3. Write your alien number (USCIS number or A-number) in the second space (your EAD will have your USCIS number or A-number printed on it; note that the USCIS number is the same as you’re a-number without the A prefix)

Section 2 (to be completed by the employer)

  1. Record the EAD’s document title
  2. Record the Issuing authority
  3. Record the document number
  4. Record the automatically extended EAD expiration date (e.g., May 20, 2017)

As described above, this is one of those rare circumstances when you can actually accept an expired document (in this case, an EAD) because the document has (in essence) been extended by virtue of the federal register notice.

(2) Existing hire with auto-extended EAD

Employers must also follow special rules for documenting an automatic EAD extension for existing (i.e., current) employees through a review and correction process. Here’s how it works:

Section 1 (to be completed by the employee)

  1. Draw a line through the expiration date in the first space
  2. Write the automatically extended EAD expiration date (e.g., May 20, 2017) above the previous date
  3. Write “TPS Ext” in the margin of section 1
  4. Initial and date the correction in margin of Section 1

Section 2 (to be completed by the employer)

  1. Draw a line through the expiration date written in section 2
  2. Write the automatically extended EAD expiration date (e.g., May 20, 2017) above the previous date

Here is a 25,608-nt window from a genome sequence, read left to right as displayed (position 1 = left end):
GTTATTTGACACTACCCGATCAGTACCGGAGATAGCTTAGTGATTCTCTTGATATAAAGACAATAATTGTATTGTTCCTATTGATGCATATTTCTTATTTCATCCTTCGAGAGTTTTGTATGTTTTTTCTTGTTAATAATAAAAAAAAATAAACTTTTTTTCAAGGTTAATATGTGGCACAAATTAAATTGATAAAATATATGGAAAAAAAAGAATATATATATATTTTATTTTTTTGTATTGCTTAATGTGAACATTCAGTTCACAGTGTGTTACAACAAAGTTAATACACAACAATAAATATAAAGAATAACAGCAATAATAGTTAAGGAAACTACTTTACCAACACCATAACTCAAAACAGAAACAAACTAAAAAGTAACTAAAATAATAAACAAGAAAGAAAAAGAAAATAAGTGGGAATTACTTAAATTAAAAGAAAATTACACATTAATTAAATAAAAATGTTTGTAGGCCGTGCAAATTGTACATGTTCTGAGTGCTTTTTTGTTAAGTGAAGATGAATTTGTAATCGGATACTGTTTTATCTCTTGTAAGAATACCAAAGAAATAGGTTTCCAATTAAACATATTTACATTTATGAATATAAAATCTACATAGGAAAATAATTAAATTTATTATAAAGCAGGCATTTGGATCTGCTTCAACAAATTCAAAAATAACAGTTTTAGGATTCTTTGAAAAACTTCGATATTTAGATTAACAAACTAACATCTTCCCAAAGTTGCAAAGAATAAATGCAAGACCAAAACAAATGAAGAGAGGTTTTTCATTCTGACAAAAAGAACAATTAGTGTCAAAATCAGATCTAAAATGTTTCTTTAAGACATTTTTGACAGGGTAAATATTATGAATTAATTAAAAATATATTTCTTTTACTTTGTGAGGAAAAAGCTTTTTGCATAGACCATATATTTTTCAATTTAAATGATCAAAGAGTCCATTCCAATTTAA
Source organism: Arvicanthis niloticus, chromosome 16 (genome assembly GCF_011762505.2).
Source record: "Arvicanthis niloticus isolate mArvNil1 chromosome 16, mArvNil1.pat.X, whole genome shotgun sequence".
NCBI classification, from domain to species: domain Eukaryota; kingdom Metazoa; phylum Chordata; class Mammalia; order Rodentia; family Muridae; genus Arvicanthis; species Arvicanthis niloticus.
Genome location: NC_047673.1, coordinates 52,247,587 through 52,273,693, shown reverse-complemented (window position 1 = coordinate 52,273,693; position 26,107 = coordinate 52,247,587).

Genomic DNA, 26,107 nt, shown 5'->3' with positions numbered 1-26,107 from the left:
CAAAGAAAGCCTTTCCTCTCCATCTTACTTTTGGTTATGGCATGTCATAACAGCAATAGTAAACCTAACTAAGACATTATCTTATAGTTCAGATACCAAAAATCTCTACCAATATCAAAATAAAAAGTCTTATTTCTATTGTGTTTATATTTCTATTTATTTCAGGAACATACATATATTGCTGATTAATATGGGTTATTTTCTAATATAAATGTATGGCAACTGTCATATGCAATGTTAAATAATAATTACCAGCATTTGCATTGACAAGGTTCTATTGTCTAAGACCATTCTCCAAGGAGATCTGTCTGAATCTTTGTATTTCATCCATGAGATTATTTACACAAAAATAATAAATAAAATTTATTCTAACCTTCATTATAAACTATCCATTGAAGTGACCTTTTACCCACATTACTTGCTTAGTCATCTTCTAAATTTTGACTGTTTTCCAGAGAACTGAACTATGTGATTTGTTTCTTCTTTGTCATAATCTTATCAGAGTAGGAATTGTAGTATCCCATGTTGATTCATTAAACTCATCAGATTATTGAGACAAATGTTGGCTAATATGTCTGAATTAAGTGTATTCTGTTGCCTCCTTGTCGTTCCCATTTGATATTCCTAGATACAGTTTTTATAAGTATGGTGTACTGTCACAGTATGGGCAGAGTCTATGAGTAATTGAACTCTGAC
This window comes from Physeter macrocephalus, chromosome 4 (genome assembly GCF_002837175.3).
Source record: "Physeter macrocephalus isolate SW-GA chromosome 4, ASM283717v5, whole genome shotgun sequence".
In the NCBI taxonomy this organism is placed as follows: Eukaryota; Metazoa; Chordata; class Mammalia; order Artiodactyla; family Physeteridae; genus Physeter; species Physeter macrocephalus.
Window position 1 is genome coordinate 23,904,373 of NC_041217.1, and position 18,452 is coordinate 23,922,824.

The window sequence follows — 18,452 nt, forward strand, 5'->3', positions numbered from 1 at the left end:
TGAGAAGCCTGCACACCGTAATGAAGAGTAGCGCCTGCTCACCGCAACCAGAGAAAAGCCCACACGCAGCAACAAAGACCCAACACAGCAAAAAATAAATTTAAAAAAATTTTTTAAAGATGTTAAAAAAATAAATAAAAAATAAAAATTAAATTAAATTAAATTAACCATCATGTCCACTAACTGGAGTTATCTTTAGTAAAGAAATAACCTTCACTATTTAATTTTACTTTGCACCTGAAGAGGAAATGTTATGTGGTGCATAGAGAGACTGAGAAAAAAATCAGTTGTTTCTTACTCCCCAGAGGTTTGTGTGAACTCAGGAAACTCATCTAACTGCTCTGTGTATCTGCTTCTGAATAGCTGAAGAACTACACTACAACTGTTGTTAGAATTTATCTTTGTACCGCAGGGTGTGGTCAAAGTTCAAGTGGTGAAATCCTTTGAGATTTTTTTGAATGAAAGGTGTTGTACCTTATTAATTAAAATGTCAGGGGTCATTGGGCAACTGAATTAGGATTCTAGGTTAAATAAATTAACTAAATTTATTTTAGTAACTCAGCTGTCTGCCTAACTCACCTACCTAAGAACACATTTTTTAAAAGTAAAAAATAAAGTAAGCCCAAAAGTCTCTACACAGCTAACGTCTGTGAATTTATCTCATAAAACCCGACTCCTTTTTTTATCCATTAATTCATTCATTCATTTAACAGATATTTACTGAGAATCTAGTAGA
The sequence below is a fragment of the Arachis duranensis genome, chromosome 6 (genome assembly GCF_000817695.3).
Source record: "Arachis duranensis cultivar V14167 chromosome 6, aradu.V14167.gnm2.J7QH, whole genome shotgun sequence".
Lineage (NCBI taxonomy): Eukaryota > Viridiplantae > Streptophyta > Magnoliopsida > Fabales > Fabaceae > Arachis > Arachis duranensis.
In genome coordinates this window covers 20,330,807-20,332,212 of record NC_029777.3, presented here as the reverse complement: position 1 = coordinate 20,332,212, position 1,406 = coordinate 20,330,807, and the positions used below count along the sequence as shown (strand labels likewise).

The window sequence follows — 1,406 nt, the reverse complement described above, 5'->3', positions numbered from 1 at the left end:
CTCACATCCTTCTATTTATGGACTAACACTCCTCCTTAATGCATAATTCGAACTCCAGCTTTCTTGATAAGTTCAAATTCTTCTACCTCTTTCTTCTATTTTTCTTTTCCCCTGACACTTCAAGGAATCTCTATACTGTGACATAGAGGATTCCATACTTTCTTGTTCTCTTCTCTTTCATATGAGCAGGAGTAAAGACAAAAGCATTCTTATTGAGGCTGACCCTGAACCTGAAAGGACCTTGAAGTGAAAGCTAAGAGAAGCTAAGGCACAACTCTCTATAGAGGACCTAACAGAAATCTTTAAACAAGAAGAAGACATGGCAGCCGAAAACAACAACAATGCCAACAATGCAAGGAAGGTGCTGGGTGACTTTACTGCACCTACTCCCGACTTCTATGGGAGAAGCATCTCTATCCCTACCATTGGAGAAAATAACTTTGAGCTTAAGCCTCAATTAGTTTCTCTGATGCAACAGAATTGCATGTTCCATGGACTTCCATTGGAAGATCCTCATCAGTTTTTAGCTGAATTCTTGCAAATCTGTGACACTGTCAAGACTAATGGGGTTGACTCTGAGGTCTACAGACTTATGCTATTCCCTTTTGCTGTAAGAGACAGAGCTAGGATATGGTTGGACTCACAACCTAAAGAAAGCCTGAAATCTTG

3. Write “EAD Ext” in the margin of section 2
  4. Initial and date the correction in the margin of section 2

Employers must also reverify employment authorization again (in section 3) in advance of the expiration date of the automatically extended EAD (e.g., May 20, 2017).

Lastly, it’s extremely important to remember that employers must accept any documentation that appears on the Form I-9 “List of Acceptable Documents” that reasonably appears to be genuine and relates to the employee presenting it. Employers may not request “extra documentation” such as proof of the individual’s citizenship or documentation related to the TPS application. Doing so many constitute an unfair documentary practice (see our recent article here for the perils associated therein!)

More Information Available on TPS

Below are some additional helpful links, including a recently updated video from the Office of Special Counsel on TPS in a nutshell.

  • TPS Definition from USCIS:

https://www.uscis.gov/humanitarian/temporary-protected-status

  • Video: Temporary Protected Status in a Nutshell: What HR Managers Need to Know:

https://www.justice.gov/crt/video/automatic-extension-tps

  • TPS Resources from the DOJ:

https://www.justice.gov/eoir/temporary-protected-status

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John Fay is an immigration attorney and technologist with a deep applied knowledge of I-9 compliance and E-Verify rules and procedures. During his career, John has advised human resource managers and executives on a wide variety of corporate immigration compliance issues, including the implementation of electronic I-9 systems. In his current role, John serves as Vice President and General Counsel at the LawLogix division of Hyland Software, Inc., where he is responsible for overseeing product design and functionality while ensuring compliance with ever-changing government rules.